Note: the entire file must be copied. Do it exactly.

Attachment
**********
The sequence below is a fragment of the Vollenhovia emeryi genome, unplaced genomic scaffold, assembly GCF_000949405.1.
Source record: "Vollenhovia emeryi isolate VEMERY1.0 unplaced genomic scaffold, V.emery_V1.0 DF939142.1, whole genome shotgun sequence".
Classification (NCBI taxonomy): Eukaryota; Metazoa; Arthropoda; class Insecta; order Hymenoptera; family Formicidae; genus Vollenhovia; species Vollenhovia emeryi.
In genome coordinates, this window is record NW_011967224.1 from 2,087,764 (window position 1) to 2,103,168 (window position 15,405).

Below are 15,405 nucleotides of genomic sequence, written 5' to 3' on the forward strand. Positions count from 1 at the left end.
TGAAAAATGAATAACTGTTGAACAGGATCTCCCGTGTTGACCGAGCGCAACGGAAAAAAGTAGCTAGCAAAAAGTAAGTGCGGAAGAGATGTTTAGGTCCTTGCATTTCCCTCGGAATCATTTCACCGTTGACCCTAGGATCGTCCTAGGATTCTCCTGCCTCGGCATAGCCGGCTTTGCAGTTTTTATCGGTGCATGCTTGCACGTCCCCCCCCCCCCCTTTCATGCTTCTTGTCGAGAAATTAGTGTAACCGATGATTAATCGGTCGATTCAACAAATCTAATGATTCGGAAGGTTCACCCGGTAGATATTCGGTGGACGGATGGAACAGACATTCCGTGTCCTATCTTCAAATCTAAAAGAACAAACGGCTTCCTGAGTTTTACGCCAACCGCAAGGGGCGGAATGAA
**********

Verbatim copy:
The sequence below is a fragment of the Vollenhovia emeryi genome, unplaced genomic scaffold, assembly GCF_000949405.1.
Source record: "Vollenhovia emeryi isolate VEMERY1.0 unplaced genomic scaffold, V.emery_V1.0 DF939142.1, whole genome shotgun sequence".
Classification (NCBI taxonomy): Eukaryota; Metazoa; Arthropoda; class Insecta; order Hymenoptera; family Formicidae; genus Vollenhovia; species Vollenhovia emeryi.
In genome coordinates, this window is record NW_011967224.1 from 2,087,764 (window position 1) to 2,103,168 (window position 15,405).

Below are 15,405 nucleotides of genomic sequence, written 5' to 3' on the forward strand. Positions count from 1 at the left end.
TGAAAAATGAATAACTGTTGAACAGGATCTCCCGTGTTGACCGAGCGCAACGGAAAAAAGTAGCTAGCAAAAAGTAAGTGCGGAAGAGATGTTTAGGTCCTTGCATTTCCCTCGGAATCATTTCACCGTTGACCCTAGGATCGTCCTAGGATTCTCCTGCCTCGGCATAGCCGGCTTTGCAGTTTTTATCGGTGCATGCTTGCACGTCCCCCCCCCCCCCTTTCATGCTTCTTGTCGAGAAATTAGTGTAACCGATGATTAATCGGTCGATTCAACAAATCTAATGATTCGGAAGGTTCACCCGGTAGATATTCGGTGGACGGATGGAACAGACATTCCGTGTCCTATCTTCAAATCTAAAAGAACAAACGGCTTCCTGAGTTTTACGCCAACCGCAAGGGGCGGAATGAA